One day after an intruder walks into a Wichita school, parents ask if it’s time to lock down public schools.
You go to about any school and you’ll see signs warning visitors to check in at the office. But those are for the good guys. Criminals don’t follow rules.
School officials say they are thinking about that, planning for ways to prevent crisis wherever possible.
The director of school safety for Wichita schools, Galen Davis, says Wichita schools try to find a balance between being open because they serve the public, yet secure and safe to prevent crisis.
Davis says that most schools keep the main entrance unlocked and have the side entrances locked with a sign telling people to use the open entrance.
But the entrances to some of the older schools aren’t always next to the office. Some school offices are even on a different floor than the entrance is.
Davis says he works with building principals encouraging them to lock as many doors as possible to those on the outside. But he doesn’t believe it’s practical to lock all of the doors.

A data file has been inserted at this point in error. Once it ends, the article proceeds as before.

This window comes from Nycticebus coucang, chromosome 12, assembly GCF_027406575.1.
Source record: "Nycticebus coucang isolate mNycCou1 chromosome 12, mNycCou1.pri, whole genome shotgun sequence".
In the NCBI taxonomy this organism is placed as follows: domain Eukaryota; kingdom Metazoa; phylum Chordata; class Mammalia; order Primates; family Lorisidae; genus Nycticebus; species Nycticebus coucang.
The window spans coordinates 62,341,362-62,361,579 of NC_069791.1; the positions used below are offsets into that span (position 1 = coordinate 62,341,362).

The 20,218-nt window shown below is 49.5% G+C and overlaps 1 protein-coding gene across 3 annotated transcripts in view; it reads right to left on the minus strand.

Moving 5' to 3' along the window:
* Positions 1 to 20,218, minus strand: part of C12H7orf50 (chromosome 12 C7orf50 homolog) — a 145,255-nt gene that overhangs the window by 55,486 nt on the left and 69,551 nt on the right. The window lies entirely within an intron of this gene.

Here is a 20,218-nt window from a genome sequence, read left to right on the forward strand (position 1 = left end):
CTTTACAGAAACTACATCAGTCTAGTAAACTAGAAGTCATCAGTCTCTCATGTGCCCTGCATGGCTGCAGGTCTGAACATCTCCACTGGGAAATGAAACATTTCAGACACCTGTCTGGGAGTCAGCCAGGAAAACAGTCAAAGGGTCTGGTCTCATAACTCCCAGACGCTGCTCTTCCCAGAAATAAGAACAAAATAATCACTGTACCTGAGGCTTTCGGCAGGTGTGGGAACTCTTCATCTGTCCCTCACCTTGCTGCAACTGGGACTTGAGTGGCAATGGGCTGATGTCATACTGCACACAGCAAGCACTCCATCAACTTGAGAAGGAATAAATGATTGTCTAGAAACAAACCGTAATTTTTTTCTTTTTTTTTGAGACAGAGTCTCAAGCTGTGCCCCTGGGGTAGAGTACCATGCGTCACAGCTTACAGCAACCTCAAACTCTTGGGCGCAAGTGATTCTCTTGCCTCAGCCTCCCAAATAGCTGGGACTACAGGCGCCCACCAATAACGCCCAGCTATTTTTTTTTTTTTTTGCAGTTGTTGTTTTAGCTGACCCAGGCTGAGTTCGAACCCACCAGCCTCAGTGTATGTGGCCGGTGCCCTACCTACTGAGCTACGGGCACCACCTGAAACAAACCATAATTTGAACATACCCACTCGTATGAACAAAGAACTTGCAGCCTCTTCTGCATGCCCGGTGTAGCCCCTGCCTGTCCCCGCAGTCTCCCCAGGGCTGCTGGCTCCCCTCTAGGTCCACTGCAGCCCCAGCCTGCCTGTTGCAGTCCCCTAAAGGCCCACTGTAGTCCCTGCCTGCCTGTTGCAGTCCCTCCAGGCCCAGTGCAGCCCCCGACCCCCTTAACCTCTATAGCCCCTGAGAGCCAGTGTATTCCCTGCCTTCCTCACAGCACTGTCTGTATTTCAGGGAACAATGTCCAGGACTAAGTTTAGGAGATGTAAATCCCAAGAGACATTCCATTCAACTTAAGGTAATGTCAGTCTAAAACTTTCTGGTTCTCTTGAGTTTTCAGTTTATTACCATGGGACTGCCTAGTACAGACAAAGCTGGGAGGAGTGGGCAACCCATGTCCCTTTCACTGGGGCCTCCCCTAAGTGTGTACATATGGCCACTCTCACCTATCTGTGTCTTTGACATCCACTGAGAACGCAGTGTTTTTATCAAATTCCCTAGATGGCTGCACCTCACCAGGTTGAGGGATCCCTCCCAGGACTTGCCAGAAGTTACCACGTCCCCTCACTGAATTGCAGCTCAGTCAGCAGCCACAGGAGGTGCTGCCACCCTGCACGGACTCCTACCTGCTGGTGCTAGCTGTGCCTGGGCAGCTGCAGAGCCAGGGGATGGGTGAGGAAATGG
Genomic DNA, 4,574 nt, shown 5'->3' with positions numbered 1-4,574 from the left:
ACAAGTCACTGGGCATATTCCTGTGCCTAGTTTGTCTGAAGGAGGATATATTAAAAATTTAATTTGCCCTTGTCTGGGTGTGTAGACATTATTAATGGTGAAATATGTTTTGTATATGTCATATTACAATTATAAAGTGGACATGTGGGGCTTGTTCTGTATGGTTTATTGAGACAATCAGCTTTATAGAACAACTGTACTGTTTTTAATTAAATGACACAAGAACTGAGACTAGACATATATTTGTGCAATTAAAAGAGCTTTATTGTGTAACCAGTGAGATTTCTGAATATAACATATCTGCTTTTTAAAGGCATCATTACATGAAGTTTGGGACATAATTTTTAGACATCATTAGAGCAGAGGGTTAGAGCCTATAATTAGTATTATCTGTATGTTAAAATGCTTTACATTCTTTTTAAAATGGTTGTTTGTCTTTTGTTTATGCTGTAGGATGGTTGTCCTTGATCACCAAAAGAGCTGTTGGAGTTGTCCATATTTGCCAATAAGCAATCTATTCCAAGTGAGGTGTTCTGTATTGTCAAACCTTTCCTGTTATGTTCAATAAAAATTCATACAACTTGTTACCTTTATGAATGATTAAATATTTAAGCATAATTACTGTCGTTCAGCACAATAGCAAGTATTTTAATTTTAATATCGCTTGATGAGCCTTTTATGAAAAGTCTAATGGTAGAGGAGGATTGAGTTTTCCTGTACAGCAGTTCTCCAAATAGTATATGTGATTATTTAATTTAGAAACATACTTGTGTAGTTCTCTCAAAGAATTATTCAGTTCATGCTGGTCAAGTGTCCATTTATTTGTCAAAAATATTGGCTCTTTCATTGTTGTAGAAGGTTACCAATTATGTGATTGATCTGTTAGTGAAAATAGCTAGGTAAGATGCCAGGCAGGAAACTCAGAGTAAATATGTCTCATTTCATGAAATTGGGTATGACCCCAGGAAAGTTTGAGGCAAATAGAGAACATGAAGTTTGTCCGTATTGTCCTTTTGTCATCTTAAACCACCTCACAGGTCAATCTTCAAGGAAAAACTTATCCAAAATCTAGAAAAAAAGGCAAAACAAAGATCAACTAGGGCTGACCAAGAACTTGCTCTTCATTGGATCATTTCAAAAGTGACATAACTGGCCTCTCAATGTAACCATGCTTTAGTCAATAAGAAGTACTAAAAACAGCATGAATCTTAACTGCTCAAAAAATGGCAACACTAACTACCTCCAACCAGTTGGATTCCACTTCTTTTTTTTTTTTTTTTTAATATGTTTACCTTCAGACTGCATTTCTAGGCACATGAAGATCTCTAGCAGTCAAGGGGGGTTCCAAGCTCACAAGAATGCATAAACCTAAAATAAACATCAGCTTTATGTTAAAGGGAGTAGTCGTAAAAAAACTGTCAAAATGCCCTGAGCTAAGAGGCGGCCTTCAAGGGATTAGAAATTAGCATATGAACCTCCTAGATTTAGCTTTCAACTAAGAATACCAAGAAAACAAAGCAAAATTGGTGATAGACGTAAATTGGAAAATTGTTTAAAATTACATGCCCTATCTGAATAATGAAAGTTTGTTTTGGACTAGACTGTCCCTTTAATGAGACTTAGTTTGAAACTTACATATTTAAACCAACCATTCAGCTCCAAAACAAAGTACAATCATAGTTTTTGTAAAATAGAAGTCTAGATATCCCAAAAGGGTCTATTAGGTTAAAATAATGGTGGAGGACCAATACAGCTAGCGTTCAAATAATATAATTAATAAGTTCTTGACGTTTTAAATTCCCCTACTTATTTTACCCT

On the other hand, in the Maize school district once the kids are in, the doors are locked and visitors either have to be buzzed through a locked door or go into a foyer that leads directly to the school’s office.
Maize South Principal John Blazek says that school safety is his primary concern every day. He says, “I feel I’m very fortunate to have outstanding teachers and I’ve got to provide a safe environment for our kids to get home each day.”
The Maize school is new, built during these times of insecurity, with more security in mind.
Something Wichita schools will be adding are security cameras at all the schools. A federal grant is providing for those to try to keep an eye out on the bad guys.